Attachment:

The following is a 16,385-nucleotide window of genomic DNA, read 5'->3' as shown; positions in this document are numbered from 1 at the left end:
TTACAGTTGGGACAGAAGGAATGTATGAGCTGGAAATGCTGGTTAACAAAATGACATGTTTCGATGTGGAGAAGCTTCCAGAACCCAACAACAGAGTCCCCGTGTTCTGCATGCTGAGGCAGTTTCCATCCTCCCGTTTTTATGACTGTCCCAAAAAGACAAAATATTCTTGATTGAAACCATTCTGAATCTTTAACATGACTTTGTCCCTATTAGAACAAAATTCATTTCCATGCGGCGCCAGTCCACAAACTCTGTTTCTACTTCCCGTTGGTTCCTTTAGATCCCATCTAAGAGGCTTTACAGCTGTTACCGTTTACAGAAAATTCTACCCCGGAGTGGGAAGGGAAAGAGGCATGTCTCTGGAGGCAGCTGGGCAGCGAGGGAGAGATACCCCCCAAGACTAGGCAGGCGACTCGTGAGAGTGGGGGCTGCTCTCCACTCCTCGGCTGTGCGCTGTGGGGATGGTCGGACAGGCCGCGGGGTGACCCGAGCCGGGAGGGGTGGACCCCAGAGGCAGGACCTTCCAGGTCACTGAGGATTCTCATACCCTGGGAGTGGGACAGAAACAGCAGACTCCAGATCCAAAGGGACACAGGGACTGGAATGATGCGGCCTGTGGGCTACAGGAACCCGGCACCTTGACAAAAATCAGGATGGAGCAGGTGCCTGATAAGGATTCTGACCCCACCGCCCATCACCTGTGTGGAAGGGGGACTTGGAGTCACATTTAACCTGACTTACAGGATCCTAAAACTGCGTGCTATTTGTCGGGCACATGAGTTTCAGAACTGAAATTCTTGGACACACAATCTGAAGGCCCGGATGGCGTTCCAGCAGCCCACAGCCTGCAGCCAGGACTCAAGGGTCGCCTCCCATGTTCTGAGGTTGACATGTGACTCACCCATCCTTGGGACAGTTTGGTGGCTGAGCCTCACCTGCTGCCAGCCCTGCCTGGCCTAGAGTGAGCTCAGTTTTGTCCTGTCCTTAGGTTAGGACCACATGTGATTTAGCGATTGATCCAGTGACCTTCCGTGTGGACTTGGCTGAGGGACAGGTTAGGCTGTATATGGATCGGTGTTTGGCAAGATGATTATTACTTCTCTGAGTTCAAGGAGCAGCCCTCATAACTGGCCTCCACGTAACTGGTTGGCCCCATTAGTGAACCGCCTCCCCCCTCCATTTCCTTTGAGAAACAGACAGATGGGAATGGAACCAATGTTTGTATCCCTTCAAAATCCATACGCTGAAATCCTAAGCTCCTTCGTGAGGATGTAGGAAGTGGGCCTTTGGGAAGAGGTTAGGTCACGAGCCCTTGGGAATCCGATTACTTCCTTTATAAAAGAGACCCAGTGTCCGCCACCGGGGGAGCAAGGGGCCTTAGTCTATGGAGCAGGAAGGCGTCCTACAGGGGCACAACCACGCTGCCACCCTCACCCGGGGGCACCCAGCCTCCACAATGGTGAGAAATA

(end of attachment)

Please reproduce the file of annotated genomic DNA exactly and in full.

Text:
The following is a 16,385-nucleotide window of genomic DNA, read 5'->3' as shown; positions in this document are numbered from 1 at the left end:
TTACAGTTGGGACAGAAGGAATGTATGAGCTGGAAATGCTGGTTAACAAAATGACATGTTTCGATGTGGAGAAGCTTCCAGAACCCAACAACAGAGTCCCCGTGTTCTGCATGCTGAGGCAGTTTCCATCCTCCCGTTTTTATGACTGTCCCAAAAAGACAAAATATTCTTGATTGAAACCATTCTGAATCTTTAACATGACTTTGTCCCTATTAGAACAAAATTCATTTCCATGCGGCGCCAGTCCACAAACTCTGTTTCTACTTCCCGTTGGTTCCTTTAGATCCCATCTAAGAGGCTTTACAGCTGTTACCGTTTACAGAAAATTCTACCCCGGAGTGGGAAGGGAAAGAGGCATGTCTCTGGAGGCAGCTGGGCAGCGAGGGAGAGATACCCCCCAAGACTAGGCAGGCGACTCGTGAGAGTGGGGGCTGCTCTCCACTCCTCGGCTGTGCGCTGTGGGGATGGTCGGACAGGCCGCGGGGTGACCCGAGCCGGGAGGGGTGGACCCCAGAGGCAGGACCTTCCAGGTCACTGAGGATTCTCATACCCTGGGAGTGGGACAGAAACAGCAGACTCCAGATCCAAAGGGACACAGGGACTGGAATGATGCGGCCTGTGGGCTACAGGAACCCGGCACCTTGACAAAAATCAGGATGGAGCAGGTGCCTGATAAGGATTCTGACCCCACCGCCCATCACCTGTGTGGAAGGGGGACTTGGAGTCACATTTAACCTGACTTACAGGATCCTAAAACTGCGTGCTATTTGTCGGGCACATGAGTTTCAGAACTGAAATTCTTGGACACACAATCTGAAGGCCCGGATGGCGTTCCAGCAGCCCACAGCCTGCAGCCAGGACTCAAGGGTCGCCTCCCATGTTCTGAGGTTGACATGTGACTCACCCATCCTTGGGACAGTTTGGTGGCTGAGCCTCACCTGCTGCCAGCCCTGCCTGGCCTAGAGTGAGCTCAGTTTTGTCCTGTCCTTAGGTTAGGACCACATGTGATTTAGCGATTGATCCAGTGACCTTCCGTGTGGACTTGGCTGAGGGACAGGTTAGGCTGTATATGGATCGGTGTTTGGCAAGATGATTATTACTTCTCTGAGTTCAAGGAGCAGCCCTCATAACTGGCCTCCACGTAACTGGTTGGCCCCATTAGTGAACCGCCTCCCCCCTCCATTTCCTTTGAGAAACAGACAGATGGGAATGGAACCAATGTTTGTATCCCTTCAAAATCCATACGCTGAAATCCTAAGCTCCTTCGTGAGGATGTAGGAAGTGGGCCTTTGGGAAGAGGTTAGGTCACGAGCCCTTGGGAATCCGATTACTTCCTTTATAAAAGAGACCCAGTGTCCGCCACCGGGGGAGCAAGGGGCCTTAGTCTATGGAGCAGGAAGGCGTCCTACAGGGGCACAACCACGCTGCCACCCTCACCCGGGGGCACCCAGCCTCCACAATGGTGAGAAATA